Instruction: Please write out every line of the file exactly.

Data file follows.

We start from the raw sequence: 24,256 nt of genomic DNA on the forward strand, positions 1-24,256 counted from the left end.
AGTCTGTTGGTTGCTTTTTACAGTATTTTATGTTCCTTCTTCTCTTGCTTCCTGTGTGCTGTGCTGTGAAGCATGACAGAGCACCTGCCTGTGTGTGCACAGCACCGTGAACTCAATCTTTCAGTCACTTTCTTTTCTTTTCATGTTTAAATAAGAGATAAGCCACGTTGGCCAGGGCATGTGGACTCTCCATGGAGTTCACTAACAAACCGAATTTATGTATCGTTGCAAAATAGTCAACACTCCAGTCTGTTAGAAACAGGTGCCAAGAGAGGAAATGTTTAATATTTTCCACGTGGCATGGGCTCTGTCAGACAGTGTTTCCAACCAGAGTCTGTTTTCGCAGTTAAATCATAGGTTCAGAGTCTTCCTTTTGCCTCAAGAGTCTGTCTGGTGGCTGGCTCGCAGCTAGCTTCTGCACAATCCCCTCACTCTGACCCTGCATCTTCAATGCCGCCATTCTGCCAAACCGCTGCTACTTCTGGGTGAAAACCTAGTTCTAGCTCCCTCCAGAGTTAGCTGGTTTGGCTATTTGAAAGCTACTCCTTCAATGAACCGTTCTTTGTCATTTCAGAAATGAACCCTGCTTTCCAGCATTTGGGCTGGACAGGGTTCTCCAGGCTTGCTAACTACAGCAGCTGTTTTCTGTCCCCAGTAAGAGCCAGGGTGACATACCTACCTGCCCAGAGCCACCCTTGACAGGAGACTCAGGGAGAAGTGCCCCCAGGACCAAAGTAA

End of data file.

We start from the raw sequence: 24,256 nt of genomic DNA on the forward strand, positions 1-24,256 counted from the left end.
AGTCTGTTGGTTGCTTTTTACAGTATTTTATGTTCCTTCTTCTCTTGCTTCCTGTGTGCTGTGCTGTGAAGCATGACAGAGCACCTGCCTGTGTGTGCACAGCACCGTGAACTCAATCTTTCAGTCACTTTCTTTTCTTTTCATGTTTAAATAAGAGATAAGCCACGTTGGCCAGGGCATGTGGACTCTCCATGGAGTTCACTAACAAACCGAATTTATGTATCGTTGCAAAATAGTCAACACTCCAGTCTGTTAGAAACAGGTGCCAAGAGAGGAAATGTTTAATATTTTCCACGTGGCATGGGCTCTGTCAGACAGTGTTTCCAACCAGAGTCTGTTTTCGCAGTTAAATCATAGGTTCAGAGTCTTCCTTTTGCCTCAAGAGTCTGTCTGGTGGCTGGCTCGCAGCTAGCTTCTGCACAATCCCCTCACTCTGACCCTGCATCTTCAATGCCGCCATTCTGCCAAACCGCTGCTACTTCTGGGTGAAAACCTAGTTCTAGCTCCCTCCAGAGTTAGCTGGTTTGGCTATTTGAAAGCTACTCCTTCAATGAACCGTTCTTTGTCATTTCAGAAATGAACCCTGCTTTCCAGCATTTGGGCTGGACAGGGTTCTCCAGGCTTGCTAACTACAGCAGCTGTTTTCTGTCCCCAGTAAGAGCCAGGGTGACATACCTACCTGCCCAGAGCCACCCTTGACAGGAGACTCAGGGAGAAGTGCCCCCAGGACCAAAGTAA